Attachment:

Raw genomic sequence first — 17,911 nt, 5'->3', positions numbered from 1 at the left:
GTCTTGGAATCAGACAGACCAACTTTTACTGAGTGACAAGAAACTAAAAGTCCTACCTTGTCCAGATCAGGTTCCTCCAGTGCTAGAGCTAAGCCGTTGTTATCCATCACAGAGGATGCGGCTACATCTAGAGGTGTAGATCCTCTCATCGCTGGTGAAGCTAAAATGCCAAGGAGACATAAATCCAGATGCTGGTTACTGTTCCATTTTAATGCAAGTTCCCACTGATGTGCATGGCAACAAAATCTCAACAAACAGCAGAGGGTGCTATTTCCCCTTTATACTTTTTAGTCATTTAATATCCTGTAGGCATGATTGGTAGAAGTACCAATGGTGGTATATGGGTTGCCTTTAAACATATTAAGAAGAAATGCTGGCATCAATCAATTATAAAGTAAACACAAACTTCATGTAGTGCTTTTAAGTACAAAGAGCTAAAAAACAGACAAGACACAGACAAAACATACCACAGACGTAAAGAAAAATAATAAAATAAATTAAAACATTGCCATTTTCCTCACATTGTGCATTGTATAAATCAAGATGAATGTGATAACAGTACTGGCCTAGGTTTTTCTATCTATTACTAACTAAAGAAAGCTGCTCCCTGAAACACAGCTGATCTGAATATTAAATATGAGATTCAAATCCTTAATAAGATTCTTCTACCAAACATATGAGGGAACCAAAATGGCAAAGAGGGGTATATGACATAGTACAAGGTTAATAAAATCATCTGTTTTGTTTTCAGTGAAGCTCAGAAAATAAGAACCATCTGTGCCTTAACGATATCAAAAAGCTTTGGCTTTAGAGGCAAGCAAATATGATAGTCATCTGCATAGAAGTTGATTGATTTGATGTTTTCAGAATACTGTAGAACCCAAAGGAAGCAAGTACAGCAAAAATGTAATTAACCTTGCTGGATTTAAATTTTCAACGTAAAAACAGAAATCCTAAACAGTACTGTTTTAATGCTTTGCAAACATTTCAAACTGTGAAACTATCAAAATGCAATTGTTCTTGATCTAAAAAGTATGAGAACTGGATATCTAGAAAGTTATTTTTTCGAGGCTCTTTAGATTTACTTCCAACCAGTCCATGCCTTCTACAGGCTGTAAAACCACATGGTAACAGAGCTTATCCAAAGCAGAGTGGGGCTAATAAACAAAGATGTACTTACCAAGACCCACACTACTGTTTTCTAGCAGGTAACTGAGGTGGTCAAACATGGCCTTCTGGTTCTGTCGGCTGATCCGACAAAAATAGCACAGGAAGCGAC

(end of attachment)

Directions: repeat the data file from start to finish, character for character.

Raw genomic sequence first — 17,911 nt, 5'->3', positions numbered from 1 at the left:
GTCTTGGAATCAGACAGACCAACTTTTACTGAGTGACAAGAAACTAAAAGTCCTACCTTGTCCAGATCAGGTTCCTCCAGTGCTAGAGCTAAGCCGTTGTTATCCATCACAGAGGATGCGGCTACATCTAGAGGTGTAGATCCTCTCATCGCTGGTGAAGCTAAAATGCCAAGGAGACATAAATCCAGATGCTGGTTACTGTTCCATTTTAATGCAAGTTCCCACTGATGTGCATGGCAACAAAATCTCAACAAACAGCAGAGGGTGCTATTTCCCCTTTATACTTTTTAGTCATTTAATATCCTGTAGGCATGATTGGTAGAAGTACCAATGGTGGTATATGGGTTGCCTTTAAACATATTAAGAAGAAATGCTGGCATCAATCAATTATAAAGTAAACACAAACTTCATGTAGTGCTTTTAAGTACAAAGAGCTAAAAAACAGACAAGACACAGACAAAACATACCACAGACGTAAAGAAAAATAATAAAATAAATTAAAACATTGCCATTTTCCTCACATTGTGCATTGTATAAATCAAGATGAATGTGATAACAGTACTGGCCTAGGTTTTTCTATCTATTACTAACTAAAGAAAGCTGCTCCCTGAAACACAGCTGATCTGAATATTAAATATGAGATTCAAATCCTTAATAAGATTCTTCTACCAAACATATGAGGGAACCAAAATGGCAAAGAGGGGTATATGACATAGTACAAGGTTAATAAAATCATCTGTTTTGTTTTCAGTGAAGCTCAGAAAATAAGAACCATCTGTGCCTTAACGATATCAAAAAGCTTTGGCTTTAGAGGCAAGCAAATATGATAGTCATCTGCATAGAAGTTGATTGATTTGATGTTTTCAGAATACTGTAGAACCCAAAGGAAGCAAGTACAGCAAAAATGTAATTAACCTTGCTGGATTTAAATTTTCAACGTAAAAACAGAAATCCTAAACAGTACTGTTTTAATGCTTTGCAAACATTTCAAACTGTGAAACTATCAAAATGCAATTGTTCTTGATCTAAAAAGTATGAGAACTGGATATCTAGAAAGTTATTTTTTCGAGGCTCTTTAGATTTACTTCCAACCAGTCCATGCCTTCTACAGGCTGTAAAACCACATGGTAACAGAGCTTATCCAAAGCAGAGTGGGGCTAATAAACAAAGATGTACTTACCAAGACCCACACTACTGTTTTCTAGCAGGTAACTGAGGTGGTCAAACATGGCCTTCTGGTTCTGTCGGCTGATCCGACAAAAATAGCACAGGAAGCGAC